Dyeing a Royal Dream

Rimple and Harpreet Narula, costume designers for Padmaavat, on their first cinematic outing, blending cultures and learning on the job

Written by Ektaa Malik | Published: February 15, 2018 12:24 am
Harpreet and Rimple Narula at their store in Delhi. (Express Photo by Praveen Khanna)

It was the phone call from Sanjay Leela Bhansali in late 2015 that set the ball rolling for Delhi-based fashion designers Rimple and Harpreet Narula, of the label Rimple & Harpreet. “It was really out of the blue. Someone from Sanjay’s team called us and said that he would like to meet us. It was too good to be true,” says Harpreet, 43.

Despite its controversial start, Padmaavat finally released and has done tremendously well. We meet the husband-wife duo at their cavernous double-height store in Defence Colony, Delhi. It is as opulent as their couture creations for Padmaavat, which have been universally appreciated. Black-and-white photographs of various celebrities wearing their creations dot the walls of the store, taken by the rather shy and unassuming Harpreet; his wife Rimple is the vocal of the two. “I had always been fascinated by photos, design and the aesthetics of it all,” he says.

In their 10 years as designers, they have dressed a few celebrities, but this is their first 76mm scale outing. They had big shoes to fill, given that Bhansali has worked with designers such as Neeta Lulla (Hum Dil De Chuke Sanam, Devdas), Abu Jani, Sandeep Khosla (Devdas), Anju Modi (Goliyon Ki Raasleela Ram-Leela, Bajirao Mastani) and Sabyasachi (Black and Guzaarish) in his previous offerings. “I have always admired the cinematic vision, and the grandeur it manifests. As creative people, we wanted to push our boundaries, and what better than a Bhansali film,” says Harpreet, a graduate from Hindu College.

The duo spent a chunk of 2016 visiting museums and sourcing written texts or pictures for a frame of context for the clothes of Rani Padmavati, Maharawal Ratan Singh, Alauddin Khilji and Mehrunissa. “This was the Sultanate period, roughly around 13th century. And we had four distinct cultures to manifest — Sinhalese, Rajputana, Afghani, and Sultanate. Above all, we were working with these three very strong personalities, and the clothes had to reflect their socio-political context, and not to mention the climate,” says Harpreet.

“For Deepika, we had three distinct looks. One was the Sinhalese, second was her royal outfits, and the third, her simpler clothes for times when she is sleeping, or her lone time with Shahid. We used lots of mulmul, organic cotton. For embellishments there was brocade and hand embroidery and a double odhna was created. One was with the shorter pallu, while the other was the dedh patt one — which went from the head to the toes. We framed a sarong wrap saree for her time as a Sinhalese princess, which we fashioned with jute and added drama with mother of pearl, which was native to that region,” says Rimple, 40.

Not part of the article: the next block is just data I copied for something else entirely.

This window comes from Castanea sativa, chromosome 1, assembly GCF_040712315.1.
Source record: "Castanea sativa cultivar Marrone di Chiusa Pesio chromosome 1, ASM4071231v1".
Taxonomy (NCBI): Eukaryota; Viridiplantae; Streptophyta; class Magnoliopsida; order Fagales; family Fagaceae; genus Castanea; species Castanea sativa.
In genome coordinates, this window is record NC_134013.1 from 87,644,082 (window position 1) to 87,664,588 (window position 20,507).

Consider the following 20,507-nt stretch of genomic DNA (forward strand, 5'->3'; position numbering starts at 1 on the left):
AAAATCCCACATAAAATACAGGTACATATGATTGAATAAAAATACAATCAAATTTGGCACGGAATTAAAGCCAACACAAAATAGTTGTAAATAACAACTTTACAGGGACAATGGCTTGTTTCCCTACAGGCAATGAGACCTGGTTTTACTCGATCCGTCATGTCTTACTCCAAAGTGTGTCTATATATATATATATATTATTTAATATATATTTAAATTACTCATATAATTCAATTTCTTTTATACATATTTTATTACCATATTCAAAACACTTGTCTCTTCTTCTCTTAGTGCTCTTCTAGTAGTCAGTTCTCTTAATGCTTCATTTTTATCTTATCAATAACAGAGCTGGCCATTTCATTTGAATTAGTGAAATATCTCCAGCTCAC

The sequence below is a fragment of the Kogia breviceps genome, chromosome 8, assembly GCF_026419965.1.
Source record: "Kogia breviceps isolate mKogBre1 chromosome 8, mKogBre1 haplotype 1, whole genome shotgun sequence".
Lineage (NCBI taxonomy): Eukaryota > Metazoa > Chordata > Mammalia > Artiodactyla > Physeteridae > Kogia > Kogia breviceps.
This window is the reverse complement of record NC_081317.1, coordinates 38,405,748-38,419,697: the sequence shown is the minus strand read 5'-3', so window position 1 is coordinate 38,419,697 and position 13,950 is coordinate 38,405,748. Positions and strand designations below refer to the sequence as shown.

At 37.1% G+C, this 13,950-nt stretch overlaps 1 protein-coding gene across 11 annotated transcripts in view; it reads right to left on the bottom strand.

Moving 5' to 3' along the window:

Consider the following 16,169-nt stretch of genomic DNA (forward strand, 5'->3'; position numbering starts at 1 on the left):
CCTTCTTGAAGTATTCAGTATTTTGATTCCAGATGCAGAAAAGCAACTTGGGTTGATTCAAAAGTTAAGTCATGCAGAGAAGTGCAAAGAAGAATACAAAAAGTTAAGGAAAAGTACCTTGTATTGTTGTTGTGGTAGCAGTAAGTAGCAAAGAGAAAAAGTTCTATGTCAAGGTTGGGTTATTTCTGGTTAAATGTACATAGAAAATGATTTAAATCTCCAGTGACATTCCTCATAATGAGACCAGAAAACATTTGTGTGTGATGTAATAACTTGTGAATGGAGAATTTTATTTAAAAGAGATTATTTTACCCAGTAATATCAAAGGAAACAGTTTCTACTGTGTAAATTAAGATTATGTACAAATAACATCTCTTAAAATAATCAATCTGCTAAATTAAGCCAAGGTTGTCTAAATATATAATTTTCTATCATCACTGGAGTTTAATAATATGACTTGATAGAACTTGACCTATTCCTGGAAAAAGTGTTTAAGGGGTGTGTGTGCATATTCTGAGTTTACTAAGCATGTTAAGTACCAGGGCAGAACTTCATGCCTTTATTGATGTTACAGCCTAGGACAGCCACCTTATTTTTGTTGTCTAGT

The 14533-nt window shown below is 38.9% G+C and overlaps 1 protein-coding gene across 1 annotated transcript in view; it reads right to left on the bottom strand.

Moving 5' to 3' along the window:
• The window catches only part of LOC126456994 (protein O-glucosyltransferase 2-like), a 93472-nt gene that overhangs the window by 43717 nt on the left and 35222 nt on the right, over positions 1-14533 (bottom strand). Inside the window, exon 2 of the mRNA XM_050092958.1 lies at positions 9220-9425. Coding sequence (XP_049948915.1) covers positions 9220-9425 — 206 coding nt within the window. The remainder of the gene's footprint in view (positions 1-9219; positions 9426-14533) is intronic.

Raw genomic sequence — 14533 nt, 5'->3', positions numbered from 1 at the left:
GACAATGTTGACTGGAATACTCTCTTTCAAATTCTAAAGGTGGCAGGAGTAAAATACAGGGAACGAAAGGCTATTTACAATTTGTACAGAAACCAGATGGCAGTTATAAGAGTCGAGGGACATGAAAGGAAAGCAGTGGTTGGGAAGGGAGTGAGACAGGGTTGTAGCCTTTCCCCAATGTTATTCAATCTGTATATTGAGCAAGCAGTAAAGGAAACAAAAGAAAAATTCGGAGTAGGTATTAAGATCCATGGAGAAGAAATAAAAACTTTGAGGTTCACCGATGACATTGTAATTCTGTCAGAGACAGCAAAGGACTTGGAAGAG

A lot of effort also went into making the clothes climate friendly, from the fabric to the colour pallete. “We designed a chandan colour achkan for Shahid. We even made him wear a pastel pink kurta for when he is sleeping. His embellished clothes are colourful, and not drab. Even Ranveer’s clothes change. When he is not the king yet, his outfits are simpler and straighter, but the moment he sits on the throne of Delhi, there is added flair and embellishment to his silhouettes,” says Rimple.

Harpreet, who hails from Ludhiana, had moved to Delhi in 1999 when he got married to Rimple, a Delhi girl and fellow DU student from Hansraj college. Working together was kind of organic for the couple. “I am not trained in it. We never really planned for it to be a brand. We used to collect old fabrics and textiles. And Rimple had an innate sense of design which blended with my own. We divide and conquer. I take care of the production and design, she handles marketing, sales, and the brand,” says Harpreet.

The film has been a labour of love, with a team of 40 people working on it for almost two years. Designs were created in Delhi, fabrics were dyed and block printed in Bagru and Sanganer, and karigars sourced from all over. “We learnt so much about gottas and textures. The costumes and the look are a big part of the film’s narrative. As for those times, the way you dressed was your calling card, the drape and tilt of a turban could give away your stature in society. There were three times when we had to find a karigar who knew this technique of working gota with silver,” says Harpreet.

For now, they are soaking in the appreciation before they start work on their next venture. No, it’s not a film. “We are invoking architecture of historical sites and the surrounding landscape – it could be by the sea, the mountains or the plains,” says the duo.

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